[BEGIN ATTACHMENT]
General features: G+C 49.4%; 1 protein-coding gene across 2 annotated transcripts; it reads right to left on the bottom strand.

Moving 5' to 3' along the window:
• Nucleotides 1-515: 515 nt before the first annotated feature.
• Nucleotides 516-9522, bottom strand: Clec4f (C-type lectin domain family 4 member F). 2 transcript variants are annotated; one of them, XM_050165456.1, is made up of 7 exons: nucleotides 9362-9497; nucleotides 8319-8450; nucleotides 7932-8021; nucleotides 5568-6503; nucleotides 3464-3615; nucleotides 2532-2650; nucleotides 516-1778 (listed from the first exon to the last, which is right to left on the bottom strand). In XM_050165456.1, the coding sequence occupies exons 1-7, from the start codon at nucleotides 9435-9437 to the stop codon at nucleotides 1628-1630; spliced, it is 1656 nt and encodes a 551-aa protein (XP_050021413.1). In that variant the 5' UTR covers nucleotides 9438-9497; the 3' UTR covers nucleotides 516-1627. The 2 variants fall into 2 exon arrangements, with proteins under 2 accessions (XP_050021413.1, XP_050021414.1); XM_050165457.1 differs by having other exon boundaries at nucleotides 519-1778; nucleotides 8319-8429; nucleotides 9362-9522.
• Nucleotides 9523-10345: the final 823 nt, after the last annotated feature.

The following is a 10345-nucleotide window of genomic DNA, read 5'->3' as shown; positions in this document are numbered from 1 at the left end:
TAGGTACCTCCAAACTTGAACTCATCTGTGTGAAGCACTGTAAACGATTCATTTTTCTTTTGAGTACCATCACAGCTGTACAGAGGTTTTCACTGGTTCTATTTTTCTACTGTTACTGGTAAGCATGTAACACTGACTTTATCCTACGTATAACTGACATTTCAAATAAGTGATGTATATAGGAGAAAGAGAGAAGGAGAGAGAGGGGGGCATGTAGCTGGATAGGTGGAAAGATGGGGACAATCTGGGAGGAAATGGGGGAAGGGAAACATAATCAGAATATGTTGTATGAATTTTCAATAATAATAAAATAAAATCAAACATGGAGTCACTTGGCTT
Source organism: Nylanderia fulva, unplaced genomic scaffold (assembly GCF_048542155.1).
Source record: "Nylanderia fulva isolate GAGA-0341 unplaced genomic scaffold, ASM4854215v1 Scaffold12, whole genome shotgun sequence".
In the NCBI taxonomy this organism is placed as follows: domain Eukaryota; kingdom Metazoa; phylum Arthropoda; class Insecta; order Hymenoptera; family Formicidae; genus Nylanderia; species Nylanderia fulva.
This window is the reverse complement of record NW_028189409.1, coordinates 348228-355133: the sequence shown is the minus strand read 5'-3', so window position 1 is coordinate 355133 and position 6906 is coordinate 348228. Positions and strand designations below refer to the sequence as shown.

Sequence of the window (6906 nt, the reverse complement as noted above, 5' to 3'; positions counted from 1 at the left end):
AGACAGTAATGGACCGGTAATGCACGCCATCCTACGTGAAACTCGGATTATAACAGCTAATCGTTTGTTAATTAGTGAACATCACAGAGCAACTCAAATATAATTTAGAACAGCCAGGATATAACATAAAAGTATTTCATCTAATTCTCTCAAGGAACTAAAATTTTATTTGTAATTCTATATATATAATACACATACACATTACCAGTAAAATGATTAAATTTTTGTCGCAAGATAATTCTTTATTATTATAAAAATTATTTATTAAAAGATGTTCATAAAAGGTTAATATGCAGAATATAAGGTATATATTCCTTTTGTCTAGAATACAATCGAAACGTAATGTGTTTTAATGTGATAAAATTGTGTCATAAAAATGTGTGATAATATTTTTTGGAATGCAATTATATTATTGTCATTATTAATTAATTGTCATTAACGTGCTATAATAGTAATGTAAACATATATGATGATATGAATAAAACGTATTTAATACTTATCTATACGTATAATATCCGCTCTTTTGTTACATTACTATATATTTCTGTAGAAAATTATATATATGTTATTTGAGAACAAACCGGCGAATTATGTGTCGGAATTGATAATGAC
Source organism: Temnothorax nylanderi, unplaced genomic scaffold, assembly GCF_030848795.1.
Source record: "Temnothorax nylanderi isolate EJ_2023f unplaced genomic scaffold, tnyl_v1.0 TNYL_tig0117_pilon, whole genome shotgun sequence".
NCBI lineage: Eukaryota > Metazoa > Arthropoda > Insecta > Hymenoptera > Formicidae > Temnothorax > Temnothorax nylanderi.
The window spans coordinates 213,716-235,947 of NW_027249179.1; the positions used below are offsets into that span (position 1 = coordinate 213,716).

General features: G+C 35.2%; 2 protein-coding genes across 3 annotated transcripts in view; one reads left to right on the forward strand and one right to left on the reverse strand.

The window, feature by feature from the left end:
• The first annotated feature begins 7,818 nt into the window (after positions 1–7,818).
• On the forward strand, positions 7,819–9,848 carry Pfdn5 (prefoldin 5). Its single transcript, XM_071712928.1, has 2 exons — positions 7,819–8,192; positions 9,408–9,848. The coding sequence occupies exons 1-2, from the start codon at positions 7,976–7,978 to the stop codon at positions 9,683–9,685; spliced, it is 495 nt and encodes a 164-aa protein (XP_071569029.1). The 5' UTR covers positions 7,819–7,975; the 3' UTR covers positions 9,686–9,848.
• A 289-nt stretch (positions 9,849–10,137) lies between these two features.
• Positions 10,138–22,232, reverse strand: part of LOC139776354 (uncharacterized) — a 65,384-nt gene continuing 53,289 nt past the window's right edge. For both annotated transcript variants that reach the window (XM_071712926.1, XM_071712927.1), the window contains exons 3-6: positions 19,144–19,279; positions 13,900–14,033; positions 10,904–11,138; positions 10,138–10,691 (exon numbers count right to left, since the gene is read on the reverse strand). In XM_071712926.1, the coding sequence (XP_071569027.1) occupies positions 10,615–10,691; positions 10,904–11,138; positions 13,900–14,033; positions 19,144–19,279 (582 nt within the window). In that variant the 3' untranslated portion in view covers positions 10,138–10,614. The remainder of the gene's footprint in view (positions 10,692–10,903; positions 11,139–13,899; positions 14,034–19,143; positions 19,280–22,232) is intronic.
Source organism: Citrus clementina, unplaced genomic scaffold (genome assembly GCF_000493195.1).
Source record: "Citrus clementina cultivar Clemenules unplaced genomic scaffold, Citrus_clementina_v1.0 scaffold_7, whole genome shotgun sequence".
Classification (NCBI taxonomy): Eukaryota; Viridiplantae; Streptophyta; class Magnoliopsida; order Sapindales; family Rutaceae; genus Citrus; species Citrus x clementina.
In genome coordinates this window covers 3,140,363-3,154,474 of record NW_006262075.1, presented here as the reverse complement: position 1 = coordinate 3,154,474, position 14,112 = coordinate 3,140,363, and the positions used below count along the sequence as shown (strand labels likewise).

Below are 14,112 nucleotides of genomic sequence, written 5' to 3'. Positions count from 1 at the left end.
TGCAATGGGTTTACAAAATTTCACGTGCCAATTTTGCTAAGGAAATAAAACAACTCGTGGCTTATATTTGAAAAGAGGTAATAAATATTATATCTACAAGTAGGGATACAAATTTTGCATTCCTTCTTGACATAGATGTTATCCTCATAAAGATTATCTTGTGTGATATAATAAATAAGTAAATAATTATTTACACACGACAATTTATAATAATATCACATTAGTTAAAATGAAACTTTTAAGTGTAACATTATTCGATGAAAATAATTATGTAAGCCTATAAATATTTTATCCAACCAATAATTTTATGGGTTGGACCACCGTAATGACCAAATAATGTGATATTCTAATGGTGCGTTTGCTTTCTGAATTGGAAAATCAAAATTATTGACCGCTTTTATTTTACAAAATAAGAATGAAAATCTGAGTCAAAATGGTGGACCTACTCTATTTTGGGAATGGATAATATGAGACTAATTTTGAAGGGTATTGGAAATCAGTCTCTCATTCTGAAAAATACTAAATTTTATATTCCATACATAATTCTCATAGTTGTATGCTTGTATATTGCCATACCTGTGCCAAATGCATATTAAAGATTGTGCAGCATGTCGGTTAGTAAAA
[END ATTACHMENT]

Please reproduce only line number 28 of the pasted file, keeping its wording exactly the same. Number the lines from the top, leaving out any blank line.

Below are 14,112 nucleotides of genomic sequence, written 5' to 3'. Positions count from 1 at the left end.